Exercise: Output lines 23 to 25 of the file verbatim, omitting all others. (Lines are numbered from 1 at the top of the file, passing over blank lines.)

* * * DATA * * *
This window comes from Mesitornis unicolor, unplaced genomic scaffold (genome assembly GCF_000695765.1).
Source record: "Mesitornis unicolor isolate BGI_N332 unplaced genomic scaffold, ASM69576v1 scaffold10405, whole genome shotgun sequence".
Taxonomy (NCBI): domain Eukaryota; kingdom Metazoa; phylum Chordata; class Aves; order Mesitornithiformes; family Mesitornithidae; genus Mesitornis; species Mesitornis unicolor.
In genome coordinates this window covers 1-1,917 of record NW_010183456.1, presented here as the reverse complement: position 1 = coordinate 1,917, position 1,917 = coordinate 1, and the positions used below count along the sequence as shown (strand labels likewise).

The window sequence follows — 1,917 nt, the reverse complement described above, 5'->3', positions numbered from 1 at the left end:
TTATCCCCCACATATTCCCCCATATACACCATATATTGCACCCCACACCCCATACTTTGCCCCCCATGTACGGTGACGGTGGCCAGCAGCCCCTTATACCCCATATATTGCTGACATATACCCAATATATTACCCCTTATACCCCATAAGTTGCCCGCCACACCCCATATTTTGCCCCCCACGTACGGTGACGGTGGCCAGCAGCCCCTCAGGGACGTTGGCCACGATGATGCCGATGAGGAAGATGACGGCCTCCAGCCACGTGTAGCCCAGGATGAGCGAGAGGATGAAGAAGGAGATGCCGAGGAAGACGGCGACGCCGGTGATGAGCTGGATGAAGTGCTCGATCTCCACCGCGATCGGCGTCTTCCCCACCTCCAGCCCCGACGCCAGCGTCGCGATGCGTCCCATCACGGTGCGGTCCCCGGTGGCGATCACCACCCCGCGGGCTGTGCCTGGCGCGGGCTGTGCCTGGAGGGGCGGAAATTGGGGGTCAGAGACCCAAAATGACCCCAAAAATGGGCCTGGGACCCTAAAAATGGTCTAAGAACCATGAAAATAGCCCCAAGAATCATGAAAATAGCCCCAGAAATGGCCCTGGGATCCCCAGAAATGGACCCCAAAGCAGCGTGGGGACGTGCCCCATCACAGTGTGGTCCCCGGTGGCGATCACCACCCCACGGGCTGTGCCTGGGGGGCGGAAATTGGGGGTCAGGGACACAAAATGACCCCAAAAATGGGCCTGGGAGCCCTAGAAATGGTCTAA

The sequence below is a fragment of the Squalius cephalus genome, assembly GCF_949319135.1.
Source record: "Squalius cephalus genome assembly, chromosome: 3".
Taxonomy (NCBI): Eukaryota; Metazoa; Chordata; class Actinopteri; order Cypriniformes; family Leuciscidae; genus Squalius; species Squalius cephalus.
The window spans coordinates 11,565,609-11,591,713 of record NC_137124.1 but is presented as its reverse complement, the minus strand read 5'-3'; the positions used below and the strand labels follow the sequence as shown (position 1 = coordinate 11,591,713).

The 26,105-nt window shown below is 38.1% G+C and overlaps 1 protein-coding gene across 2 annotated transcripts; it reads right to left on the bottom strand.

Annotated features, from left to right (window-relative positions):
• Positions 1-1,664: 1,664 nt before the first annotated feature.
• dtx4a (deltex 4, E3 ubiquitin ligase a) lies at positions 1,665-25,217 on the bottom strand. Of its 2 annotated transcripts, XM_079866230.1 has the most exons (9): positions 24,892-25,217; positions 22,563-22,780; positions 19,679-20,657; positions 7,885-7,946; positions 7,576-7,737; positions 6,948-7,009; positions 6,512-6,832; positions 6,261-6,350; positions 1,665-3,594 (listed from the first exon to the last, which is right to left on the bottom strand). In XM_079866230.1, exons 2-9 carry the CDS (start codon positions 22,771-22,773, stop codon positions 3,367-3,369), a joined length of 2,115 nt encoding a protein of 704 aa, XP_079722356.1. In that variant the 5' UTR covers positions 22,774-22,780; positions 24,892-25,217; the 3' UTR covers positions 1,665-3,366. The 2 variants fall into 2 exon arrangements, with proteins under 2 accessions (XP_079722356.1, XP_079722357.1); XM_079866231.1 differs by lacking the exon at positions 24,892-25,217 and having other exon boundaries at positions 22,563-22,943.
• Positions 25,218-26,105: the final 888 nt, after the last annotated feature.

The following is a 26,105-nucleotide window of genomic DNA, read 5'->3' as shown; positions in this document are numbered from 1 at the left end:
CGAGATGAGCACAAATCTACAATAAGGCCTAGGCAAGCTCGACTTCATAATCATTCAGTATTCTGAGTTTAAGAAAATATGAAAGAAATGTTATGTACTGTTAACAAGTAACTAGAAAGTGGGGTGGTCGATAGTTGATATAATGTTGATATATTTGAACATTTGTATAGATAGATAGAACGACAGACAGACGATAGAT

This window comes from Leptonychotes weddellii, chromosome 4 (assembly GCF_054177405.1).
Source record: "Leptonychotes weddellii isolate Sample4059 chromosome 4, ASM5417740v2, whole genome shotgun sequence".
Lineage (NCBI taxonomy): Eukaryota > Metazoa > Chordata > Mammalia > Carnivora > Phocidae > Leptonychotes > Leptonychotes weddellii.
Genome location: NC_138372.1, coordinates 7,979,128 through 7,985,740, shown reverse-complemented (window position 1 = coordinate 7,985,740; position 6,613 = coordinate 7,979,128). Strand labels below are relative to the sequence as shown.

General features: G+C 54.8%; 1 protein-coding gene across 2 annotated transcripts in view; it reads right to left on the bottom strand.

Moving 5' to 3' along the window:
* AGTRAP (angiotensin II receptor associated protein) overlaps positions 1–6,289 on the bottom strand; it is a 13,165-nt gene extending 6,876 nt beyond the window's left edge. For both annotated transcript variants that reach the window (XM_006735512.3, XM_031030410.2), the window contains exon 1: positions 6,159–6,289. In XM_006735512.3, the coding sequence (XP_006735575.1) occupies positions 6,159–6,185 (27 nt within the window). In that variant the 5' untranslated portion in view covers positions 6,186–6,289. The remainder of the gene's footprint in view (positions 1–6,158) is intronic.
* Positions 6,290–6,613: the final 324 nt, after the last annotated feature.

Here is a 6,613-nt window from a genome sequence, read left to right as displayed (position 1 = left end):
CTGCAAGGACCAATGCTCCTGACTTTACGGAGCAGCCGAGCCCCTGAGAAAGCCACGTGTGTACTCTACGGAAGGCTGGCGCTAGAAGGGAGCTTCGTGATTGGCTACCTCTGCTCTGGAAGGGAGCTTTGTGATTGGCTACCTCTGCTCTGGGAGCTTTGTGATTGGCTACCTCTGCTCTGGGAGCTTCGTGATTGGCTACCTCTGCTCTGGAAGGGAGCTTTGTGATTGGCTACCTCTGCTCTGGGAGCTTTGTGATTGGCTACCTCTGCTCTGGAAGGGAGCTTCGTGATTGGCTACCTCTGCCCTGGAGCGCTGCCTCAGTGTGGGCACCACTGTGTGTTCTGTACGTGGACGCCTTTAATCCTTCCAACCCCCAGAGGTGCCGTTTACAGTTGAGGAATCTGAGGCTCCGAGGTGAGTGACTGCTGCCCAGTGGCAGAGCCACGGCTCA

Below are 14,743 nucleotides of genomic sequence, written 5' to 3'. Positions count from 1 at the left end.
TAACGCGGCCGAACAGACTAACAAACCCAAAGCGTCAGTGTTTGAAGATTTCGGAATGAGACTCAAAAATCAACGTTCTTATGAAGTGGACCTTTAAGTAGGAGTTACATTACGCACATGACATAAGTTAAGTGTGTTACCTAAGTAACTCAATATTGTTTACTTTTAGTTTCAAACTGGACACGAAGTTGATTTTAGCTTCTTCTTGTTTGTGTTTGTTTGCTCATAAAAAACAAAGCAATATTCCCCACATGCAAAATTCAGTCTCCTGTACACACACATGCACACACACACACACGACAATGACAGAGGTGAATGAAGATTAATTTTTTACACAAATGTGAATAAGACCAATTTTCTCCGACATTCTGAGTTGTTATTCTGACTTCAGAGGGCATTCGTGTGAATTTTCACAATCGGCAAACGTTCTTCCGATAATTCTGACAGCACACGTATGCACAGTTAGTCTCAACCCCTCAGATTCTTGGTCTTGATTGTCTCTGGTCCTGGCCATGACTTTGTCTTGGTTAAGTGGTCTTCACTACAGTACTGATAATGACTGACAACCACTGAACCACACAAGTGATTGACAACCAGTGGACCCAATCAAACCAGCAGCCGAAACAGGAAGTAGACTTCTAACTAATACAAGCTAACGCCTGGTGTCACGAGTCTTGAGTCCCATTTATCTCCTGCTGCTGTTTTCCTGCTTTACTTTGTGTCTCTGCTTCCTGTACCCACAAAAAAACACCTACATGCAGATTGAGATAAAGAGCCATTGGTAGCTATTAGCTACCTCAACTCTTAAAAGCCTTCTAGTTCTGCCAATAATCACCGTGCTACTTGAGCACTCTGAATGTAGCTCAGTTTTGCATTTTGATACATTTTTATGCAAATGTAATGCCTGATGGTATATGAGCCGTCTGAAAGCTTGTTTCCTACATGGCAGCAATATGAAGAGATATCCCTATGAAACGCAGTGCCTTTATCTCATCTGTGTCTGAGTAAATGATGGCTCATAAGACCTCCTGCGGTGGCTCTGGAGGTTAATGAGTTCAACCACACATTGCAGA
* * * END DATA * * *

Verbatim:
Moving 5' to 3' along the window:
* AGTRAP (angiotensin II receptor associated protein) overlaps positions 1–6,289 on the bottom strand; it is a 13,165-nt gene extending 6,876 nt beyond the window's left edge. For both annotated transcript variants that reach the window (XM_006735512.3, XM_031030410.2), the window contains exon 1: positions 6,159–6,289. In XM_006735512.3, the coding sequence (XP_006735575.1) occupies positions 6,159–6,185 (27 nt within the window). In that variant the 5' untranslated portion in view covers positions 6,186–6,289. The remainder of the gene's footprint in view (positions 1–6,158) is intronic.
* Positions 6,290–6,613: the final 324 nt, after the last annotated feature.